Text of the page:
Thor 2: The Dark Thor: Into The Dark Elves’ Darkest Darkness

After months of avoiding spoilers and waiting with breathless anticipation, I finally got to see Thor: The Dark World last night. My excitement over that movie was greater than my excitement for my birthday and Christmas combined.

Aaaaaaaaaaaaaaand, just like my birthday and Christmas, I was disappointed.

There was a lot to enjoy about the movie, and enjoy it I did. But honestly—and I don’t say this often—I’m pretty sure I could have written a better one. Someone could have, anyway, not necessarily me.

You know how I love villains? Aww yeah, I love me some villainy. Smart ones, at least. But in this, the villains, including main man Malekith (played by Christopher Eccleston, whose Doctor Who I love and whom I was very eager to see in this), are undeveloped and uninteresting, their plots and goals too ambiguous to make me certain about what I was supposed to be rooting against.

Honestly…I’m not even sure these guys knew.

Apparently they want to use “Aether” to bring Darkness and Evil and Bad Things to all when the Nine Realms align in a once-in-ten-thousand-lifetimes event. I don’t know what the Aether is except red smoke. If you turned the Tesseract from The Avengers red and set free the swirly stuff inside it, that’s what it looks like. At least we don’t have something glowing and blue this time. Lord knows I had enough of that from Marvel, not to mention from seeing The World’s End three times.

Jane ends up on the wrong side of Yggdrasil and, by way of being a Curious Scientist, is infected with this Aether, waking Malekith & Co. from his sleep. Everyone in Asgard loses their shit about how powerful the Aether is and how Malekith will use it to DESTROY THE WOOOORRRLLLD. But they never say what it IS, where it came from, what else it could do, why it can’t be destroyed, why it’s bad, or anything.

A few people try to touch Jane while she has it in her veins, and they get violently pushed away as in an explosion, but this doesn’t happen to everyone. Thor, for example, is very conveniently able to touch her without any violent repercussions. (Though, to be honest, I’d let Thor touch me without any violent repercussions.) Several characters remark how the Aether will destroy her, how she can’t handle its power, etc. but there’s no indication that it is harming her from the inside out, or that there is any sort of hurry to get it out of her. There are moments where her eyes turn black like she’s been possessed, but otherwise it does not change her at all. She does not think or behave as though she is infected with an uncontrollable mysterious evil force that could destroy the universe. Heck, even Loki makes the observation that she’s holding up just fine. “What I could do with the power flowing through those veins,” he muses to Thor while they watch Jane sleep. Do tell us, Loki, because the screenwriters sure won’t.

Speaking of Loki … he (and Tom Hiddleston playing him), is by far the best part of the movie. As I expected. I liked Captain America, Thor (on second viewing), The Avengers, etc. so I’m turning into a bit of a Marvel fangirl, but Loki/Tom was still the main reason I wanted to see this movie. Still, his role is a little aimless in his earliest scenes. And while his snark gets some laughs (or a lot of them, including stuff that I can’t reveal because of Spoilers), it’s a bit much, sometimes seems shoehorned in, and could have been spaced out more in the screenplay.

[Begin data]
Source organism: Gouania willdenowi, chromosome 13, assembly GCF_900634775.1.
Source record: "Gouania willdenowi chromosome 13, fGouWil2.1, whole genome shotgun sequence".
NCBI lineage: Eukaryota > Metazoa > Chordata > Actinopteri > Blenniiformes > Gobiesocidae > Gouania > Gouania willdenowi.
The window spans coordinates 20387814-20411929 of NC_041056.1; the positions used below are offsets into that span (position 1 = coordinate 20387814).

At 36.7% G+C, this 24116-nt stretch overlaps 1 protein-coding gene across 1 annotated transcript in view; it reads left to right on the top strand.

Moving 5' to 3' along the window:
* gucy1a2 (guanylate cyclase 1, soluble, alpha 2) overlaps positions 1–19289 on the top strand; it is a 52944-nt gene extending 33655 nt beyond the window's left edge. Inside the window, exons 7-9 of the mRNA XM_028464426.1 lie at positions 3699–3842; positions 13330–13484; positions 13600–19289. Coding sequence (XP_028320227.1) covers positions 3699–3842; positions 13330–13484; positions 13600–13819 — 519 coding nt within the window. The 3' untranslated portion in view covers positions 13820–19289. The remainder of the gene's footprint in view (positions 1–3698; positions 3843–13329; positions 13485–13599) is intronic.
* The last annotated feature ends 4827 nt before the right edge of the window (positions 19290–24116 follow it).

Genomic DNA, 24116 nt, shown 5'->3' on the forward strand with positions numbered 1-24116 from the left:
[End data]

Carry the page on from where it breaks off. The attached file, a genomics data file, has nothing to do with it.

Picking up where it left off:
The humor and drama in general could have been spread out more in the movie. Comic relief is great when things get too heavy-handed, but there was too much of it crammed into too few scenes, and contributed to what I thought was a wildly uneven tone. Most (not all) of the humor from Loki is great, but other humor is a product of just terrible writing. Erik Selvig is little more than embarrassing, awkward comic relief, after being an excellent straight-man character in the first Thor and a suitable possessed lackey in The Avengers. Darcy, who was mildly amusing if rather grating in the first Thor, is utterly, insufferably obnoxious in the sequel. (Oh, how I wish Jane had slapped her instead of Loki…or Thor!) A new character, some guy who plays Darcy’s intern, is so dull and useless that I can’t even be bothered to look up his name.

Even when the movie does strike the right tone, it can’t leave well enough alone. One character death (I won’t say whose) is followed by a Viking-style funeral scene. It’s moving and quite beautiful…up to a point, at which the scene had done its job splendidly. But it did not end there—it went on a little too long, it was strained, it tried to do too much, and so this lovely, moving scene got melodramatic and cheesy.

There were also new-ish details that could have been used (and could have helped uninitiated audiences) in earlier movies: Loki’s shapeshifting abilities, Thor’s influence on the weather (bringing rain as well as thunder), Frigga’s magical powers (some of which are similar to Loki’s, suggesting he learned a bit from mum), Heimdall’s powers/role, whether Marvel’s Asgardians are/are not actual “gods,” and a closer look not only at Asgard, but other realms as well.

To sum up: Woefully underdeveloped villain, terribly uneven tone, too much Jane, not enough Loki or Sif and the Warriors Three, Thor is still pretty.

Verily.

Verily.

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  1. Pingback: God is Never Late (but sometimes He cuts it pretty close) | Em Speaks

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